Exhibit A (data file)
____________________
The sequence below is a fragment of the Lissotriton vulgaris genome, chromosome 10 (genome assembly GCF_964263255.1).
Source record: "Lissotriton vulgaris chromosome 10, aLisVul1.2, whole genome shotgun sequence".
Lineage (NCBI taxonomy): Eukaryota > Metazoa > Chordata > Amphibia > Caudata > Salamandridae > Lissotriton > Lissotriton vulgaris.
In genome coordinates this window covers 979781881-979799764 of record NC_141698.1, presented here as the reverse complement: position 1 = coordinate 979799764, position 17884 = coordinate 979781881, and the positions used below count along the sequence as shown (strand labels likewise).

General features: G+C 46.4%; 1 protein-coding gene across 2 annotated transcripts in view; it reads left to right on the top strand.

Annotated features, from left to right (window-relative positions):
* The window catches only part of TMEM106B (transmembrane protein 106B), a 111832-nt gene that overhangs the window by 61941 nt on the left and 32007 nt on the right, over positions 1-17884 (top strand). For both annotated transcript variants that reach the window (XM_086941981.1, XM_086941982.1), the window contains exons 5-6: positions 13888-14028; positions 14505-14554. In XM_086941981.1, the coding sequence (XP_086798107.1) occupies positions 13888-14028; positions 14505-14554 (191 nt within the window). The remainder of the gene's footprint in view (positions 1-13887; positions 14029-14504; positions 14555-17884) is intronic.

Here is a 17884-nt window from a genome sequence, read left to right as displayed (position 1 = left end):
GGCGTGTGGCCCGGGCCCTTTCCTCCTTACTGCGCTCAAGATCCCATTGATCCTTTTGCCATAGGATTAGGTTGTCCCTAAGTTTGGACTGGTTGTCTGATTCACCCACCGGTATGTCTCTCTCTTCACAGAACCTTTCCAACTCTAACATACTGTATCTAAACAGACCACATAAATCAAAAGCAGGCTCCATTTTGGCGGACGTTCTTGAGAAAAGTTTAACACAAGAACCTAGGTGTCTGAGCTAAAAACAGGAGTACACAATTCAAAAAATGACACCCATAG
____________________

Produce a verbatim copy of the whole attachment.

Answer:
The sequence below is a fragment of the Lissotriton vulgaris genome, chromosome 10 (genome assembly GCF_964263255.1).
Source record: "Lissotriton vulgaris chromosome 10, aLisVul1.2, whole genome shotgun sequence".
Lineage (NCBI taxonomy): Eukaryota > Metazoa > Chordata > Amphibia > Caudata > Salamandridae > Lissotriton > Lissotriton vulgaris.
In genome coordinates this window covers 979781881-979799764 of record NC_141698.1, presented here as the reverse complement: position 1 = coordinate 979799764, position 17884 = coordinate 979781881, and the positions used below count along the sequence as shown (strand labels likewise).

General features: G+C 46.4%; 1 protein-coding gene across 2 annotated transcripts in view; it reads left to right on the top strand.

Annotated features, from left to right (window-relative positions):
* The window catches only part of TMEM106B (transmembrane protein 106B), a 111832-nt gene that overhangs the window by 61941 nt on the left and 32007 nt on the right, over positions 1-17884 (top strand). For both annotated transcript variants that reach the window (XM_086941981.1, XM_086941982.1), the window contains exons 5-6: positions 13888-14028; positions 14505-14554. In XM_086941981.1, the coding sequence (XP_086798107.1) occupies positions 13888-14028; positions 14505-14554 (191 nt within the window). The remainder of the gene's footprint in view (positions 1-13887; positions 14029-14504; positions 14555-17884) is intronic.

Here is a 17884-nt window from a genome sequence, read left to right as displayed (position 1 = left end):
GGCGTGTGGCCCGGGCCCTTTCCTCCTTACTGCGCTCAAGATCCCATTGATCCTTTTGCCATAGGATTAGGTTGTCCCTAAGTTTGGACTGGTTGTCTGATTCACCCACCGGTATGTCTCTCTCTTCACAGAACCTTTCCAACTCTAACATACTGTATCTAAACAGACCACATAAATCAAAAGCAGGCTCCATTTTGGCGGACGTTCTTGAGAAAAGTTTAACACAAGAACCTAGGTGTCTGAGCTAAAAACAGGAGTACACAATTCAAAAAATGACACCCATAG